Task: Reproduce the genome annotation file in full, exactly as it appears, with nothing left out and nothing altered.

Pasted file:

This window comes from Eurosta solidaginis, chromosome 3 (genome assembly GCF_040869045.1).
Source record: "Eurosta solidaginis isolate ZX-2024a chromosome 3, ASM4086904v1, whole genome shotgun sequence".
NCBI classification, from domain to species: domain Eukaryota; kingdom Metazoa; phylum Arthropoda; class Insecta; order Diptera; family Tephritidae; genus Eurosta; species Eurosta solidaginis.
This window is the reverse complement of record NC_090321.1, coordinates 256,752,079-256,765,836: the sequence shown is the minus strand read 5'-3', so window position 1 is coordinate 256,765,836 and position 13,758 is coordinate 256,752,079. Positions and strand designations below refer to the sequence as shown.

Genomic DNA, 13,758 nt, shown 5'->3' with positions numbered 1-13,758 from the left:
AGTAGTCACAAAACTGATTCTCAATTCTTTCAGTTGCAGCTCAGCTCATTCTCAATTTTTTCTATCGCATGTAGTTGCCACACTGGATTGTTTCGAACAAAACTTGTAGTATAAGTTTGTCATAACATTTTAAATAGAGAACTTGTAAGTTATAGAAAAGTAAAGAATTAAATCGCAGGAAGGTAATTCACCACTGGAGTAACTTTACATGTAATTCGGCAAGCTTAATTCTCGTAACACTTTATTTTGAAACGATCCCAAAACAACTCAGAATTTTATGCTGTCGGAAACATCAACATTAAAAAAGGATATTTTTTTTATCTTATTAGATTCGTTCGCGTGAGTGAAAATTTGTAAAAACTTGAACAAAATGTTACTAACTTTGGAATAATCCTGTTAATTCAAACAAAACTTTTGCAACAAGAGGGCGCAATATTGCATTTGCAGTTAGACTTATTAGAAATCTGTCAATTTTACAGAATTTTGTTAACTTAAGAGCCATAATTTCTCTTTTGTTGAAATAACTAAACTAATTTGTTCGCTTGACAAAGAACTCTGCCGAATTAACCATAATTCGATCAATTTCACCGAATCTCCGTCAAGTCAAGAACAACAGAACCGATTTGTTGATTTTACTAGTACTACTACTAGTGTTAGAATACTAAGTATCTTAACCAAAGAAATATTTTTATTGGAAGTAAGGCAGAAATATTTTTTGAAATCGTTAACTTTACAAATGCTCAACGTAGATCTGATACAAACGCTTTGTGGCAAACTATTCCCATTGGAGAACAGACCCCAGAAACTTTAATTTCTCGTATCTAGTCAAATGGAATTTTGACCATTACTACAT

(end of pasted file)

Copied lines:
This window comes from Eurosta solidaginis, chromosome 3 (genome assembly GCF_040869045.1).
Source record: "Eurosta solidaginis isolate ZX-2024a chromosome 3, ASM4086904v1, whole genome shotgun sequence".
NCBI classification, from domain to species: domain Eukaryota; kingdom Metazoa; phylum Arthropoda; class Insecta; order Diptera; family Tephritidae; genus Eurosta; species Eurosta solidaginis.
This window is the reverse complement of record NC_090321.1, coordinates 256,752,079-256,765,836: the sequence shown is the minus strand read 5'-3', so window position 1 is coordinate 256,765,836 and position 13,758 is coordinate 256,752,079. Positions and strand designations below refer to the sequence as shown.

Genomic DNA, 13,758 nt, shown 5'->3' with positions numbered 1-13,758 from the left:
AGTAGTCACAAAACTGATTCTCAATTCTTTCAGTTGCAGCTCAGCTCATTCTCAATTTTTTCTATCGCATGTAGTTGCCACACTGGATTGTTTCGAACAAAACTTGTAGTATAAGTTTGTCATAACATTTTAAATAGAGAACTTGTAAGTTATAGAAAAGTAAAGAATTAAATCGCAGGAAGGTAATTCACCACTGGAGTAACTTTACATGTAATTCGGCAAGCTTAATTCTCGTAACACTTTATTTTGAAACGATCCCAAAACAACTCAGAATTTTATGCTGTCGGAAACATCAACATTAAAAAAGGATATTTTTTTTATCTTATTAGATTCGTTCGCGTGAGTGAAAATTTGTAAAAACTTGAACAAAATGTTACTAACTTTGGAATAATCCTGTTAATTCAAACAAAACTTTTGCAACAAGAGGGCGCAATATTGCATTTGCAGTTAGACTTATTAGAAATCTGTCAATTTTACAGAATTTTGTTAACTTAAGAGCCATAATTTCTCTTTTGTTGAAATAACTAAACTAATTTGTTCGCTTGACAAAGAACTCTGCCGAATTAACCATAATTCGATCAATTTCACCGAATCTCCGTCAAGTCAAGAACAACAGAACCGATTTGTTGATTTTACTAGTACTACTACTAGTGTTAGAATACTAAGTATCTTAACCAAAGAAATATTTTTATTGGAAGTAAGGCAGAAATATTTTTTGAAATCGTTAACTTTACAAATGCTCAACGTAGATCTGATACAAACGCTTTGTGGCAAACTATTCCCATTGGAGAACAGACCCCAGAAACTTTAATTTCTCGTATCTAGTCAAATGGAATTTTGACCATTACTACAT